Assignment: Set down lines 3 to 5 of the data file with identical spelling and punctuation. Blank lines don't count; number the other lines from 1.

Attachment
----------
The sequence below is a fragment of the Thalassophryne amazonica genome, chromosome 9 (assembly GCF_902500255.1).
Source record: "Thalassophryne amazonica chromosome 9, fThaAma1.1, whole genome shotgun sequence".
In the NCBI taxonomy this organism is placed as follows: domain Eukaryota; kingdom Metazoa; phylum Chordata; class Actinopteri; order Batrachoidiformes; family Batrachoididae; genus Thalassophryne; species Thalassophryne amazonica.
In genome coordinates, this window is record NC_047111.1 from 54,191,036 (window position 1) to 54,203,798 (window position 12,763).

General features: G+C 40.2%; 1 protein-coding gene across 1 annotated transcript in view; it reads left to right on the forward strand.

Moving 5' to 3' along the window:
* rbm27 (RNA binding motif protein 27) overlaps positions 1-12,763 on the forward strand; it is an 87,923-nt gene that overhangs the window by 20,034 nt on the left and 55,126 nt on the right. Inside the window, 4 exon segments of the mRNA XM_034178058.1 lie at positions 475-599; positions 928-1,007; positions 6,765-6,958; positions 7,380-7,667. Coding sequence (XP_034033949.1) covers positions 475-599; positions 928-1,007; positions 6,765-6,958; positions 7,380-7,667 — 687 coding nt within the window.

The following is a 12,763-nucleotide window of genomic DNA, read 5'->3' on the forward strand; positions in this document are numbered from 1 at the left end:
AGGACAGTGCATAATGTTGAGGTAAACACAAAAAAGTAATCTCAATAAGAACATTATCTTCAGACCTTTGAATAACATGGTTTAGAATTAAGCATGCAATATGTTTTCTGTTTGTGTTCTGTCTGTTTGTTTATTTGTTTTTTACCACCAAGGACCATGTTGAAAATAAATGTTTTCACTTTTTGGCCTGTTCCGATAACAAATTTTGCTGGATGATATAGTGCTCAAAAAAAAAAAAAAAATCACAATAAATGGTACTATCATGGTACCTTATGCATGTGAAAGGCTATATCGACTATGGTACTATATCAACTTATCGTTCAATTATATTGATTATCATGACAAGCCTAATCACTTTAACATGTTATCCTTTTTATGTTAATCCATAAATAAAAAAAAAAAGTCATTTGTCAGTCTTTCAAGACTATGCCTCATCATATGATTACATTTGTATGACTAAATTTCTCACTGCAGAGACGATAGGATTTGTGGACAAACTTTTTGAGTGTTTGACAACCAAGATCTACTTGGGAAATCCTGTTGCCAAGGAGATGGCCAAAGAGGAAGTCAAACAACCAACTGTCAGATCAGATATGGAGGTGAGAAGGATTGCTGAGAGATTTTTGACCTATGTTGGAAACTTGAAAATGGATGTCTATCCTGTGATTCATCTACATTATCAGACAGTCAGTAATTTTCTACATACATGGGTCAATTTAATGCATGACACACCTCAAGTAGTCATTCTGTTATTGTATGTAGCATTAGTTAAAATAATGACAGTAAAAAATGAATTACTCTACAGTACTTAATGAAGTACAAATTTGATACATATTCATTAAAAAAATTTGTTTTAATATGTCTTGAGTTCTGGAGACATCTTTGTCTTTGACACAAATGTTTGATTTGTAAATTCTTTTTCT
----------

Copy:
In the NCBI taxonomy this organism is placed as follows: domain Eukaryota; kingdom Metazoa; phylum Chordata; class Actinopteri; order Batrachoidiformes; family Batrachoididae; genus Thalassophryne; species Thalassophryne amazonica.
In genome coordinates, this window is record NC_047111.1 from 54,191,036 (window position 1) to 54,203,798 (window position 12,763).

General features: G+C 40.2%; 1 protein-coding gene across 1 annotated transcript in view; it reads left to right on the forward strand.